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Nvidia's Game-Streaming Service Is Finally Live

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Photo: Alex Cranz (Gizmodo)

Nvidia’s big game-streaming competitor to Google Stadia and Microsoft Project xCloud, GeForce Now, is finally launching today. While Stadia relies on a cultivated selection of games, and Project xCloud leans largely on Xbox One-only titles, the biggest appeal of Nvidia GeForce Now is the ability to play just about any PC game you want.

GeForce Now lets you play PC games, with minimal fuss, on any PC, MacOS, or Android device. Want to play Overwatch on your Samsung phone or Red Dead Redemption 2 on your MacBook Air? The idea is, you just log in and go.


GeForce Now isn’t a game store. Instead, it’s a service that ties into your existing game store accounts (it supports nearly every major PC game store including Steam, Epic, GoG, and Blizzard). So, if the service ever dies, you’ll still own your games—though you may lose saves if you don’t have cloud saves enabled for each respective service.


Compared to Stadia and Project xCloud, which both have a smaller selection of games and require specific controllers, GeForce Now feels robust.

Historically, however, GeForce Now has been... a little inconsistent. First, there was a similar service, also called GeForce Now, that allowed you to play a selection of games offered by Nvidia or streamed directly from your PC. That service launched as Nvidia Grid back in 2013. In 2015, it was rebranded GeForce Now and the beta became available on Nvidia’s Android set-top box, the Nvidia Shield. I regularly used it to play Witcher 3, but then the service would crash, or the game would crash, or both would crash and I’d inevitably return to my PC for a more reliable (and prettier) experience.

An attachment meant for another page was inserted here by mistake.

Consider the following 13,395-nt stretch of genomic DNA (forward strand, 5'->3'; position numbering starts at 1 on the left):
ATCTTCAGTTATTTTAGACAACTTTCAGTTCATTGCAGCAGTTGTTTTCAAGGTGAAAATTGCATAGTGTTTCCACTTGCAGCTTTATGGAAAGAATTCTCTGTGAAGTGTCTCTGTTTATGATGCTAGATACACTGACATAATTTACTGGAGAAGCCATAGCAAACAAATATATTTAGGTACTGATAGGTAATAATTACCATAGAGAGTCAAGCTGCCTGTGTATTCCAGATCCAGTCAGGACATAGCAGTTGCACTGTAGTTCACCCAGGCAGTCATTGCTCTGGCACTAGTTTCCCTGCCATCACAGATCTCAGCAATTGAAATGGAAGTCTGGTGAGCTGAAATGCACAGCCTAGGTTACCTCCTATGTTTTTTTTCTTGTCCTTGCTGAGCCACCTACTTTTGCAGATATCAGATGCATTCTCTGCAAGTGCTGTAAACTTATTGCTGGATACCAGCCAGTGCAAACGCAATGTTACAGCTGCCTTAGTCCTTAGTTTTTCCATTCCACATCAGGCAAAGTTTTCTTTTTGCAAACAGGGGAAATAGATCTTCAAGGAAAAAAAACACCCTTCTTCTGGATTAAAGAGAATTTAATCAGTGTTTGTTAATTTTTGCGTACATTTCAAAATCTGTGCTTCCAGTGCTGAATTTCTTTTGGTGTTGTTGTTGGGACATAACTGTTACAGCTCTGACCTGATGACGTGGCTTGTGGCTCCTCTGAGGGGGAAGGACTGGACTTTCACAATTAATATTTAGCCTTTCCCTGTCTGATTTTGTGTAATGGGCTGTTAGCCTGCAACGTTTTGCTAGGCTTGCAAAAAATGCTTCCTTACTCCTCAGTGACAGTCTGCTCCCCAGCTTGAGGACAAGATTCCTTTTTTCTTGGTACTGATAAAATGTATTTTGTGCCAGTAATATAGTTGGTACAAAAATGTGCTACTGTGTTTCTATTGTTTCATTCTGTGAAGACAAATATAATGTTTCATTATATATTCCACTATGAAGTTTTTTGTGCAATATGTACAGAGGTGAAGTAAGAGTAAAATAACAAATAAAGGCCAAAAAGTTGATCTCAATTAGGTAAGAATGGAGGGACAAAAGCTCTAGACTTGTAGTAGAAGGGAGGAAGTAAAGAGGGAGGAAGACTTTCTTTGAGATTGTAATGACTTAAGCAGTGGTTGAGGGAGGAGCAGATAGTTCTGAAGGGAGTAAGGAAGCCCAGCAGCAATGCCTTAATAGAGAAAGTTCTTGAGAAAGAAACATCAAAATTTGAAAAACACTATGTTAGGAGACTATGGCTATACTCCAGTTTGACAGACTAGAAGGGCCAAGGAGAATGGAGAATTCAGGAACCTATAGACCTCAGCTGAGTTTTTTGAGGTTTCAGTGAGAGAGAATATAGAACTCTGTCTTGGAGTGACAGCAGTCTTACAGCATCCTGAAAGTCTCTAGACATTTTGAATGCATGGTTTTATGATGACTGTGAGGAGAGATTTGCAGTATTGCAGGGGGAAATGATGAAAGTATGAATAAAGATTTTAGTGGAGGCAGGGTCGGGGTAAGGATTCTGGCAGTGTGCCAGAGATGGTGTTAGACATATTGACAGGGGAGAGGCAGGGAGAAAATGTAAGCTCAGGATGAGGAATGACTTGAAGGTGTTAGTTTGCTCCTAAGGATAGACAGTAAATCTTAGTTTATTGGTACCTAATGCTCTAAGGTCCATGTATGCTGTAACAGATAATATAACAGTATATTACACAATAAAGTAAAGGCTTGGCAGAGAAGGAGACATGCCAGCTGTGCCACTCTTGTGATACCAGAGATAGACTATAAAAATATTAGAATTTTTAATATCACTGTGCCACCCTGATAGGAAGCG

In 2017 a new service launched into beta with the same name. But instead of playing a small selection of games offered by Nvidia, you could play any game you own through other PC gaming stores. As with the original GeForce Now, it was not without its connectivity issues.


But GeForce Now has improved over the years. Besides being on the Shield it’s launched on Android, PC, and MacOS. Now I can play a four-hour session of Civilization VI with few hiccups. As GeForce Now supports nearly every major PC game store, I can, and have, played other stuff too. If it’s a PC game you can probably play it via GeForce now. All you have to do is log in.

Starting today, there will be two GeForce Now account types, both streaming at a max of 1080p and 60 frames per second. If you don’t want to pay anything you can get a free account, which lets you play for an hour at a time and could put you in a queue behind others on busy days. Bump up to the Founder’s account for $5 a month, and you get up to six hours of gameplay at a time, ray tracing in the games streamed to your device, and “priority access.” That means you’re less likely to be stuck in a queue.


The problem with GeForce Now, and the reason why my review will be coming later this week instead of alongside this announcement, is that it feels much more susceptible to internet hiccups than its Google and Microsoft rivals. Nvidia recommends 50Mbps for the best experience, 30Mbps for 1080p60, and 15Mbps for 720p60. However, in practice, I just don’t get the results I’d expect with those speeds. While my games are typically fine on an Nvidia Shield, when I switch over to my MacBook Pro, I get “spotty internet” notifications a lot. Those notifications usually come with a significant drop in streaming quality too, and they show up regardless of which internet connection I’m using. I’ve gotten the notifications at the office, at home, and even when I try just connecting to 4G via my smartphone.

More testing, particularly now that the service is rolled out, feels required. But if you want to do your own testing you can check out GeForce Now right this moment.


Correction: This story originally stated GeForce Now has been in beta since 2013. That is incorrect. The current service named GeForce Now has only been available since 2017. A previous service, also named GeForce Now, originally launched in 2013 and entered beta in 2015. We’ve corrected the above story and sincerely apologize for the error.